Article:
3. Polychlorinated dibenzo-p-dioxins, dibenzofurans, biphenyls, and naphthalenes in plasma of workers deployed at the World Trade Center after the collapse.

    PubMed

    Horii, Yuichi; Jiang, Qinting; Hanari, Nobuyasu; Lam, Paul K S; Yamashita, Nobuyoshi; Jansing, Robert; Aldous, Kenneth M; Mauer, Matthew P; Eadon, George A; Kannan, Kurunthachalam

    2010-07-01

    Blood plasma samples (n = 43) collected retrospectively from New York State employees and National Guard personnel who had been assigned to work in the vicinity of the World Trade Center (WTC) during the week after the collapse of the buildings were analyzed for polychlorinated dibenzo-p-dioxins (PCDDs), polychlorinated dibenzofurans (PCDFs), polychlorinated biphenyls (PCBs), and polychlorinated naphthalenes (PCNs). On the basis of algorithms developed to rank individual exposures to dust and debris and to smoke, we categorized the samples as: more smoke exposure (MSE), more dust exposure (MDE), less smoke exposure (LSE), and less dust exposure (LDE). Mean concentrations of PCDDs were 1070, 223, 3690, and 732 pg/g lipid wt, and mean concentrations of PCDFs were 910, 1520, 230, and 117 pg/g lipid wt, for the MSE, MDE, LSE, and LDE groups, respectively. The concentrations of PCDFs were higher in the two "more exposure" groups than in the two "less exposure" groups. Calculated TEQ concentrations of coplanar PCBs and PCDD/Fs in plasma samples were, on average, 1.12 and 41.2 pg WHO-TEQ/g lipid wt, respectively. TEQ concentrations of PCDFs were higher than those of PCDDs in both "more exposure" groups but lower than those of PCDDs in "less exposure" groups. This result is suggestive of exposure of the WTC responders to PCDFs after the WTC collapse. PCDFs contributed the majority of TEQs and are therefore the critical dioxin-like compounds in MSE/MDE groups, whereas PCDDs are the critical compounds in the LSE/LDE groups.

  4. PCBs in Caulk and Paint

    DTIC Science & Technology

    2010-06-16

    were used in paints ►To enhance structural integrity ►Reduce flammability ►Increase antifungal properties  PCBs imparted heat resistance to the...closed Army ammunition plants has compromised and delayed the decontamination processes. BUILDING STRONG® Field Detection Technologies  Enzyme-linked...hours ► 100% within 48 hours The technology has been field demonstrated at Cape Canaveral Air Station, Fl and Badger Army Ammunition Plant , WI. BUILDING

  5. Formation, occurrence and analysis of polychlorinated dibenzofurans, dioxins and related compounds.

    PubMed Central

    Buser, H R

    1985-01-01

    In several accidents (fires, explosions) involving electrical systems containing polychlorinated biphenyls (PCBs) or benzenes (PCBZs), the formation of polychlorinated tricyclic aromatic compounds such as polychlorinated dibenzofurans (PCDFs), dibenzo-p-dioxins (PCDDs) and biphenylenes (PCBPs) was observed. These findings were not surprising in light of our previous studies on the formation of PCDFs and PCDDs from the thermolysis (500-750 degrees C in presence of air) of PCBs or PCBZs. In these experiments we identified three main and a fourth minor reaction pathway leading to PCDFs from PCBs. The three main reactions involved the loss of ortho-Cl2, and the losses of ortho-HCl with and without a 2,3-chlorine shift. The fourth, minor reaction route found with some PCBs, involved the loss of ortho-H2. These reaction pathways were intramolecular cyclizations via oxidation to phenolic compounds. Thermolysis of commercial PCBs (Aroclor 1254 and 1260) yielded the same PCDF isomers as expected from the main PCB components via these four reaction pathways; the isomers formed included the toxic 2,3,7,8-substituted tetra-, penta- and hexa-CDFs. Thermolysis of PCBZs involved complex condensation reactions with multiple rearrangements leading to PCDFs as well as PCDDs. Again oxidation to phenolic products was involved but the reaction routes are not yet fully elucidated. The results of samples from transformer and capacitor accident sites showed very complex PCDF mixtures with 2,3,7,8-substituted isomers as main components and originating from the PCBs in the transformer liquid. The unusual presence of PCDDs in samples from the Binghamton accident originates from PCBZs present in transformer fluid of that specific installation, thus confirming our previous thermolysis findings.(ABSTRACT TRUNCATED AT 250 WORDS) PMID:3928352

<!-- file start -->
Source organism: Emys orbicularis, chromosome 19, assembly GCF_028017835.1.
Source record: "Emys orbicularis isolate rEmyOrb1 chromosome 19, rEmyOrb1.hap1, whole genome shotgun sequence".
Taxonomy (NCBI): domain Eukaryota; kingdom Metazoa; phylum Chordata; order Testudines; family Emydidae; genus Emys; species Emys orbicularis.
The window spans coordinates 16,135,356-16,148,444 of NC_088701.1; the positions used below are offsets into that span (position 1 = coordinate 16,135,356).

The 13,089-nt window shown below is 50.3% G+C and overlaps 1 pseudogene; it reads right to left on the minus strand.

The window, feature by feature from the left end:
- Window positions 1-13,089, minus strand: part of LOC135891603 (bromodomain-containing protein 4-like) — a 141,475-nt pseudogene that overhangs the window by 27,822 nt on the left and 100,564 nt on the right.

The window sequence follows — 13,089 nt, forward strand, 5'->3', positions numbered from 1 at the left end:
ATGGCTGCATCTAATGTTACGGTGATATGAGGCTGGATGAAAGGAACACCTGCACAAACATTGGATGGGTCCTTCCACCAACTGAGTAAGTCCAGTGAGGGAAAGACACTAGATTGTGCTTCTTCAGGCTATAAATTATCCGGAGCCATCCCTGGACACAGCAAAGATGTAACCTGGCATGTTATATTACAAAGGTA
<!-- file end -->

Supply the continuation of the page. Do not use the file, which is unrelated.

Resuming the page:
6. Plant uptake of sludge-borne PCBs

    SciTech Connect

    O'Connor, G.A.; Kiehl, D.; Eiceman, G.A.; Ryan, J.A.

    1990-01-01

    Plant uptake of sludge-borne polychlorinated biphenyls (PCBs) (similar to Aroclor 1248) was evaluated in a greenhouse study with two food-chain crops and a grass species. Polychlorinated biphenyl loading to two soils was varied in one experiment by adding different rates of a municipal sewage sludge heavily contaminated (52 mg/kg) with PCBs. In a second experiment, Aroclor 1248 was spiked into unamended soils or soils amended with another sludge containing <1mg/kg PCBs. Analysis of PCBs was by GC/MS with a reliable detection limit in plants of 20 microg/kg for individual chlorinated classes (tri, tetra-, and pentachlorobiphenyls) and total PCBs. Only carrots (Daucus carota) were contaminated with PCBs, and contamination was restricted to carrot peels. Current USEPA guidelines for land application of sludges based on sludge PCB content are shown to be extremely conservative.

  7. Destruction kinetic of PCDDs/Fs in MSWI fly ash using microwave peroxide oxidation.